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While there officially was no Mitsubishi i-MiEV for the 2015 model year, that’s because dealers still had a sufficient supply of leftover 2014 units to sell. Sure, the egg-shaped i-MiEV is tiny and slow, but it’s one of the cheapest ways to own a zero-emissions vehicle. It’s EPA-rated at a frugal 126/99 (city/highway) mpg-e, but with an average 62 miles on a charge, it’s the shortest-range model on our list. A 2014 version can be found selling at retail for just $5,325 with average miles. By comparison, a new i-MiEV in 2017 (its most recent model year) started at $23,845.

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4. BMW I3

The BMW i3 looks like it drove off the set of a science fiction movie, with its funky and futuristic exterior and interior styling. Consumer Reports gives the 2015 version above average marks for reliability in most every operating category except for power equipment and its confounding in-car electronics. It’s rated at 137/111 mpg-e and has an 81-mile operating range. A 2015 i3 retails for $14,100 (brand new it starts at $45,445). Note that this is for the full battery-powered version. The i3 can also be found equipped with a small “range extender” gas engine to run the motor when the battery is depleted.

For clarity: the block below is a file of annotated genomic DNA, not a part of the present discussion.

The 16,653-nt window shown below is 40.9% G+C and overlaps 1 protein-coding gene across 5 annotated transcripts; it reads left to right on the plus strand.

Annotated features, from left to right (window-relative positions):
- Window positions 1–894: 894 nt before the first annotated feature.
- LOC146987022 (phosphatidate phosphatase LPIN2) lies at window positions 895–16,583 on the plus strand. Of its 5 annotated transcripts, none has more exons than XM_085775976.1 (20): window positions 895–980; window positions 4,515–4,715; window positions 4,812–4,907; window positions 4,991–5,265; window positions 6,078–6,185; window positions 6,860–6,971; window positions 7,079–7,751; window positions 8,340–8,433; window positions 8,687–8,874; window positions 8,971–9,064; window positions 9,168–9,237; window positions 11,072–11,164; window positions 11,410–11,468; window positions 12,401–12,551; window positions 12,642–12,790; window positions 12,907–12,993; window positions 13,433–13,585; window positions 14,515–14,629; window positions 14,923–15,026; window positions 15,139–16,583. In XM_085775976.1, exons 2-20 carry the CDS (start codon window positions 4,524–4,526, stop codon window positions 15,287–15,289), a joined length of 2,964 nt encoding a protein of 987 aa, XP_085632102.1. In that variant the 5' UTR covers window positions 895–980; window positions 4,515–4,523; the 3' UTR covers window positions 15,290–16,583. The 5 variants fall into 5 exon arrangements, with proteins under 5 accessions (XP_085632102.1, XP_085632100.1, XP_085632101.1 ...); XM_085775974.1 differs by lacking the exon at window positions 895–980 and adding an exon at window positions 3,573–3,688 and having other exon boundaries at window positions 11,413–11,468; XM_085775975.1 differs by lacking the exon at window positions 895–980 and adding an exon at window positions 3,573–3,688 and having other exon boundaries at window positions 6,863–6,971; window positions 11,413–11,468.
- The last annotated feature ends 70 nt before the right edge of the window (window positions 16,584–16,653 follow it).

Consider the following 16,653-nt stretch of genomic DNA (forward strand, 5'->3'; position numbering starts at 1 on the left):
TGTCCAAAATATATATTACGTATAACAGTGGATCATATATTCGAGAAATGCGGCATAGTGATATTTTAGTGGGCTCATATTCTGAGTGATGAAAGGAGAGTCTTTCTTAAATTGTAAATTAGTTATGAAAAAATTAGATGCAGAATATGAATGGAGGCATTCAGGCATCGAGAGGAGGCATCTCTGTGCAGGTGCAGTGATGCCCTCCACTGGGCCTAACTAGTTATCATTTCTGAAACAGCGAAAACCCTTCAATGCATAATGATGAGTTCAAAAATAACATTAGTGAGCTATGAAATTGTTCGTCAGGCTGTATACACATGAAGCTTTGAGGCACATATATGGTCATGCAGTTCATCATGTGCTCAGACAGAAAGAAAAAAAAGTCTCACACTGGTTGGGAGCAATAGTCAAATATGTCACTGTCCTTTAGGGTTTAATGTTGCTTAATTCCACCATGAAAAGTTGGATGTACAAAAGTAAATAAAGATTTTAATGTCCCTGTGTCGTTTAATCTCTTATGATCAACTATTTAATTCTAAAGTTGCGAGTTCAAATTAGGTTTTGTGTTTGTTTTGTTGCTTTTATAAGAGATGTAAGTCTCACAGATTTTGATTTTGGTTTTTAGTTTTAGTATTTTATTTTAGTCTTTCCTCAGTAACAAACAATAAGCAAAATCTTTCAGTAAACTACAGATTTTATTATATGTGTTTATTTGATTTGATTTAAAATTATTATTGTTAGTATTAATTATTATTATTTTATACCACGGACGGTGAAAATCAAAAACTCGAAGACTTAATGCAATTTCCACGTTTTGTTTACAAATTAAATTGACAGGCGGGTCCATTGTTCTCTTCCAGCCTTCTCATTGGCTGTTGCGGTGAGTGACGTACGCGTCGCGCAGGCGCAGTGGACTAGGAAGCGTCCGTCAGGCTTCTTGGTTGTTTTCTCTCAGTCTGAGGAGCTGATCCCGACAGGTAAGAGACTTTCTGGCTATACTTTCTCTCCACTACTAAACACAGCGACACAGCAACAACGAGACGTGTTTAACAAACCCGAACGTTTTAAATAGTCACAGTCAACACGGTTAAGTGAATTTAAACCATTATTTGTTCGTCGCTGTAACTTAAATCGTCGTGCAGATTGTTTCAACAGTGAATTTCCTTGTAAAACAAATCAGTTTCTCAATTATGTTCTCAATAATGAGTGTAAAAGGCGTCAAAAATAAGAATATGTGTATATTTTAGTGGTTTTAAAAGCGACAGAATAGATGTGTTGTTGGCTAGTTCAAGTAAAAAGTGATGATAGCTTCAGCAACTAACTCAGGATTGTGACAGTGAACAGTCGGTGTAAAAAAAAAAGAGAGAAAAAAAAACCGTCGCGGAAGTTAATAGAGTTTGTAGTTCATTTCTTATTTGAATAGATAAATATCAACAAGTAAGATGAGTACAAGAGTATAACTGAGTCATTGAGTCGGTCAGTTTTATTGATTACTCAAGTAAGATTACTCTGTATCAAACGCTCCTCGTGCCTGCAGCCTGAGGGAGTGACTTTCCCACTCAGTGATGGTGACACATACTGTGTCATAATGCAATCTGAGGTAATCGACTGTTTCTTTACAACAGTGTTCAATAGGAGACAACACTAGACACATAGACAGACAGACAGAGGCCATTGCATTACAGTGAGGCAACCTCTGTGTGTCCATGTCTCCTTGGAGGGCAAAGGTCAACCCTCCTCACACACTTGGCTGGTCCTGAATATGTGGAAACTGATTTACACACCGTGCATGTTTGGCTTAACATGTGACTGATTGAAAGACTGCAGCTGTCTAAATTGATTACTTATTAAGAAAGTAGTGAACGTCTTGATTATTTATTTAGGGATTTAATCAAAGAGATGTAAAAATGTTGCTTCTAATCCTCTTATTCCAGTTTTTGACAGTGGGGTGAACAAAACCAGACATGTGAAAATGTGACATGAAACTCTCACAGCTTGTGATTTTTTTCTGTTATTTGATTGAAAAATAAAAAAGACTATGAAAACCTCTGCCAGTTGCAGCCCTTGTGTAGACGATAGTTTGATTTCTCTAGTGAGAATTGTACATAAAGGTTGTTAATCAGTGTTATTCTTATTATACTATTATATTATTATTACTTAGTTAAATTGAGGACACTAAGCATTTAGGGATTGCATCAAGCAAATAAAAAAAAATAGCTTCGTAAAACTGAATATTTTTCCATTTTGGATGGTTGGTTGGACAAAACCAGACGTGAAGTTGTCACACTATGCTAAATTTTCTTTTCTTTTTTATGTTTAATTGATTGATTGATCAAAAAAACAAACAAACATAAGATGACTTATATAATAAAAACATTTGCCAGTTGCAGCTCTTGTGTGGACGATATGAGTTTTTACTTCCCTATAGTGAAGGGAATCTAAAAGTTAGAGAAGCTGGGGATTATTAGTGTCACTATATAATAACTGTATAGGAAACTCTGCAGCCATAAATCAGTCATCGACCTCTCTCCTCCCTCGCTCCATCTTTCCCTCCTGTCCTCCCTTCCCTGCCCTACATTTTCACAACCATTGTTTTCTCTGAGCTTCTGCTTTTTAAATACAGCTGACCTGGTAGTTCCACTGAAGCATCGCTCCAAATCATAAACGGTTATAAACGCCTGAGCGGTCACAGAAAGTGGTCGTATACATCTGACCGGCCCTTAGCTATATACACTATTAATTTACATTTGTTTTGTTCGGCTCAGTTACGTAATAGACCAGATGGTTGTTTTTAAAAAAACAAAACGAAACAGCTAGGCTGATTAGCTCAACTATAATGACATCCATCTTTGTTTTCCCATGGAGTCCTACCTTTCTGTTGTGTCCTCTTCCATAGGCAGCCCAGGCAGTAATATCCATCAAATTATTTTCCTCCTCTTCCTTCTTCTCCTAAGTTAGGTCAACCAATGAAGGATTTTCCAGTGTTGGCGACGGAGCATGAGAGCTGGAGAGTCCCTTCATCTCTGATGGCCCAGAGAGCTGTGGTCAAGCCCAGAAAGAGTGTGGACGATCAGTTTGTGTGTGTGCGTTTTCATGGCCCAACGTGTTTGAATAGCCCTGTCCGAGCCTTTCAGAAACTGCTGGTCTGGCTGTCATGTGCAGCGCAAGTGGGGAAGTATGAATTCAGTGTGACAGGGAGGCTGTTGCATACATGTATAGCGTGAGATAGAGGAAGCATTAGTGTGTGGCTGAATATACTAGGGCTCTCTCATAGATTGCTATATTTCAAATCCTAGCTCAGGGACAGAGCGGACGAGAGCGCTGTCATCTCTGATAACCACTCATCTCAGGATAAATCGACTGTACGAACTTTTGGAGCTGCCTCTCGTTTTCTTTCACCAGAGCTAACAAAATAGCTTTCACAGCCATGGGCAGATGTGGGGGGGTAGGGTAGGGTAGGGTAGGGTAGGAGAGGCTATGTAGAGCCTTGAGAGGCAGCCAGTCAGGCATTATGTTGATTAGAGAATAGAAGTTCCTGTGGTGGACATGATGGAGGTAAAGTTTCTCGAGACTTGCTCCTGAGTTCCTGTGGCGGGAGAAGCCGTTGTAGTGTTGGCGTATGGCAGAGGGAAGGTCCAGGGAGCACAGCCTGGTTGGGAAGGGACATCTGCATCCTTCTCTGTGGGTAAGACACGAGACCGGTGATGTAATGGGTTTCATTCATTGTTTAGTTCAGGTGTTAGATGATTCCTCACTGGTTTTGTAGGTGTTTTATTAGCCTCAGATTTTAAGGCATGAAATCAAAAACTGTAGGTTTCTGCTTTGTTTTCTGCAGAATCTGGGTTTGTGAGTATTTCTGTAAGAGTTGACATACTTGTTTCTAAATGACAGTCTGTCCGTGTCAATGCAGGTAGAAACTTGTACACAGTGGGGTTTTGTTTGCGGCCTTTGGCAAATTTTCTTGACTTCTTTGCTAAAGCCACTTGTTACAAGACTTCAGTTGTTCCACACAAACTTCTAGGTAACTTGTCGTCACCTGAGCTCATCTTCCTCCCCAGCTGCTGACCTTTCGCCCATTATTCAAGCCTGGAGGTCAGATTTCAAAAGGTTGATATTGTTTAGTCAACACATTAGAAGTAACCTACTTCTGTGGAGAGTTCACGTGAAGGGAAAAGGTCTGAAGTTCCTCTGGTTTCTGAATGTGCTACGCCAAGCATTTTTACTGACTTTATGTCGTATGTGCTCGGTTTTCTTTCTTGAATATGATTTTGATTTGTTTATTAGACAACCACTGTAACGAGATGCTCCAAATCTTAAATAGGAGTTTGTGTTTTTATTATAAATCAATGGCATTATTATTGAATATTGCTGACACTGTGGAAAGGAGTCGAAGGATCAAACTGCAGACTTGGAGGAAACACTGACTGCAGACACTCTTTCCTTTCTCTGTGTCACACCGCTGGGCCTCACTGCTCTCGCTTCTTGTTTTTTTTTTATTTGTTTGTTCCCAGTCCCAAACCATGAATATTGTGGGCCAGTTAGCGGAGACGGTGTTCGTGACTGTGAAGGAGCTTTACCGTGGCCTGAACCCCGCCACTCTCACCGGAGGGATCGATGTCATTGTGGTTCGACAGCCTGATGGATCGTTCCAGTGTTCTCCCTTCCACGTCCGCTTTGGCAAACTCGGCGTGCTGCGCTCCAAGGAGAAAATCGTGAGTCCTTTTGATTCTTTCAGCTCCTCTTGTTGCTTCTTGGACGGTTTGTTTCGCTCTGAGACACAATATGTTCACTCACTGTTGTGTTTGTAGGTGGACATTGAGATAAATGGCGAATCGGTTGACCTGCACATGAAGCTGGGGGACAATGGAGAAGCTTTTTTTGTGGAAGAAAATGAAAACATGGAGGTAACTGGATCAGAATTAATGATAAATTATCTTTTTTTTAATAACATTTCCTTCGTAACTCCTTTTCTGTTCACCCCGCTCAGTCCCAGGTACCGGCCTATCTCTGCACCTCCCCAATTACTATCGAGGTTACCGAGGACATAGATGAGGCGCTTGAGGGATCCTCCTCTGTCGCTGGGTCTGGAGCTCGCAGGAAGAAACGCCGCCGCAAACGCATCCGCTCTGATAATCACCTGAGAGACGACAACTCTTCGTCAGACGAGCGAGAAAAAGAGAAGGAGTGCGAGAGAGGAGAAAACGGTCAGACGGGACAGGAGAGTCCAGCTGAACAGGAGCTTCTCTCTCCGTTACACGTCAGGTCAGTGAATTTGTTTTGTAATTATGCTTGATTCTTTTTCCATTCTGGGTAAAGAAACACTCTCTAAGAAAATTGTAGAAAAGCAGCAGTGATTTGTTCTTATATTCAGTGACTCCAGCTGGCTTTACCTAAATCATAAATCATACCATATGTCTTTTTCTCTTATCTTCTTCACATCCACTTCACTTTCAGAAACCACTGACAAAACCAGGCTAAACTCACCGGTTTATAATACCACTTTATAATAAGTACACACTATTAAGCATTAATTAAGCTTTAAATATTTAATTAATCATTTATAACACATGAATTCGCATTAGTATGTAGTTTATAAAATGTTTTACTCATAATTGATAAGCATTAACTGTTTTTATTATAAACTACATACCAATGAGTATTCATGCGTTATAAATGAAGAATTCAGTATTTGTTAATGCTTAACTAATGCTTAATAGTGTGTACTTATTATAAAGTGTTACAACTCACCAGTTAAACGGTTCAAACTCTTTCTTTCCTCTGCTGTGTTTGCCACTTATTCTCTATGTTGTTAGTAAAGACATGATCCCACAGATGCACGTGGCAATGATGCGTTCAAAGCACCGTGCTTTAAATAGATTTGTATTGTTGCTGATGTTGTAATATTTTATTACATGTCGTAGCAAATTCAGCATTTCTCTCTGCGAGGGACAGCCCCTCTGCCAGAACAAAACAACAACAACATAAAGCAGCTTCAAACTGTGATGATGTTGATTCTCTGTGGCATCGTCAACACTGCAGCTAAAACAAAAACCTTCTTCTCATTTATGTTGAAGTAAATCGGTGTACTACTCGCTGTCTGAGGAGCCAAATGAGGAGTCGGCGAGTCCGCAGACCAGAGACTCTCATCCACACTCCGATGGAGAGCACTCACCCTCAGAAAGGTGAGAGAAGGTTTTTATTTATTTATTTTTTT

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The boxy-hip Kia Soul EV was initially sold only in California, but its availability was expanded later during 2015 to Georgia, Texas, Oregon, Washington and Hawaii. It’s roomy and practical, and makes a great zero-emissions alternative to a small sport-utility vehicle. It’s EPA rated at 120/92-mpg-e and can run for 93 miles on a charge. A used 2015 Soul EV with average miles on the odometer retails for $13,025-$13,800 (a new 2018 model starts at $34,845).